Elana Dykewomon

photo by Elana Dykewomon

I first saw Judy perform in Fat Chance in 1982. It’s no exaggeration to say this changed my life, although she’d already started that process when I ordered the first packet of writings from the Fat Underground in 1977 (for $1!) and hid them under my bed — for fear that their truths would mark me visibly as a fat woman not ashamed of her body, truths that Judy taught me by example.

This could be an essay and I’m not in the mood for essays, having come back from cleaning out her room at the Jewish Home in SF with other friends and her son, Joe. That five of us could complete this grief-stricken work in good humor, with generous spirits, is another tribute to Judy. (Many of her papers, her photos and artwork, will end up in the SF LGBT Historical Society Archives.)

photo by Cathy CadeI loved Judy from the first time I saw her. We loved each other, wrote & performed together in the Jewish Lesbian Writers Group, argued, challenged, saw each other through decades of change.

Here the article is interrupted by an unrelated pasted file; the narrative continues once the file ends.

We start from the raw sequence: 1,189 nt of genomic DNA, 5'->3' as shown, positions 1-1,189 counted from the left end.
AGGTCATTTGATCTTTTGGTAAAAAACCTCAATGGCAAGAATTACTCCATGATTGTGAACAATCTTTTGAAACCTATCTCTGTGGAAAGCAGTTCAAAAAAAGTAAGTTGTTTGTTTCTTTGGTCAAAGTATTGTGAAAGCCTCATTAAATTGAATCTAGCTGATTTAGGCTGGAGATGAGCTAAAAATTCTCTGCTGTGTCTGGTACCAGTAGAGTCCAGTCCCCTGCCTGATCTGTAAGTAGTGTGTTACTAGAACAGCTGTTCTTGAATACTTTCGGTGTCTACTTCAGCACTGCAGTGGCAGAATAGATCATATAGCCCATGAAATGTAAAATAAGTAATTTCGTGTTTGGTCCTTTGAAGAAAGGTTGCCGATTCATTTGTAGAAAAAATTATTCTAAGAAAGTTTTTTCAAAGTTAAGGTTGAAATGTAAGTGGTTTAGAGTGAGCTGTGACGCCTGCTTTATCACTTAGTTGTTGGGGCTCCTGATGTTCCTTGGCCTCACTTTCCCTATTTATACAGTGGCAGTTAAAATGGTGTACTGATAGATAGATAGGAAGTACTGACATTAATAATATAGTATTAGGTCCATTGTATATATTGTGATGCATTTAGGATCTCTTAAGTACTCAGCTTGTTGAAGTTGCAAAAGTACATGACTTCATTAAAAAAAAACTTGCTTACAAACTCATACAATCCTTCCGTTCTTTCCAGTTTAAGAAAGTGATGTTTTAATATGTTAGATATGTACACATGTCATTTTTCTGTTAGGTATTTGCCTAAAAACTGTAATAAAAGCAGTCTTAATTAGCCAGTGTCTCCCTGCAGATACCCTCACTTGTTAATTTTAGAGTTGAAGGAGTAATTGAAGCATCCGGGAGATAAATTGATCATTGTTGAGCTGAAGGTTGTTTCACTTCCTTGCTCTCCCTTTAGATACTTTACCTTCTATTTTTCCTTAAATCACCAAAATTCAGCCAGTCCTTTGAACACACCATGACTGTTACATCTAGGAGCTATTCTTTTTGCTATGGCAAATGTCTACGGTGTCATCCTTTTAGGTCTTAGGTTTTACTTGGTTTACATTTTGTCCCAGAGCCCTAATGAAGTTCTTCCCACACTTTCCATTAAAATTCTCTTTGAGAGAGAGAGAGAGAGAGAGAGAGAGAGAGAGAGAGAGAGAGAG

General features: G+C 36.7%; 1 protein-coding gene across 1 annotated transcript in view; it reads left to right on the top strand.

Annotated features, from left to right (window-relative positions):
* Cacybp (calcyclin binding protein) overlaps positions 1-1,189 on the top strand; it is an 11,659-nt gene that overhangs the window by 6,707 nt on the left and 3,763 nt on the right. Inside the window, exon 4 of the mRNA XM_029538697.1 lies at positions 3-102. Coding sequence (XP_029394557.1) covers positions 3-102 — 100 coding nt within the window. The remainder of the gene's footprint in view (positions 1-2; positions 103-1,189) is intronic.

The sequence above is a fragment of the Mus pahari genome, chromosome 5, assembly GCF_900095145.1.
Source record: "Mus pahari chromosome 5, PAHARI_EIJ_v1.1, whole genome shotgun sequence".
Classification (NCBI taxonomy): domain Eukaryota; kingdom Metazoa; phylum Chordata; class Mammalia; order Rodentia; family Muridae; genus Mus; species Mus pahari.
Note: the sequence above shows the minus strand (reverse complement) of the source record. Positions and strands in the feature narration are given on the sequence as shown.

In the last years of her life, after coming through a harrowing brush with death in 2005, Judy often said that she finally felt loved, finally knew she was loved by her friends, family, community.

Wherever you are, Judy, I hope you see on this site, and in all the spontaneous tributes throughout our communities, just how much.

—Elana Dykewomon, 9/11/10


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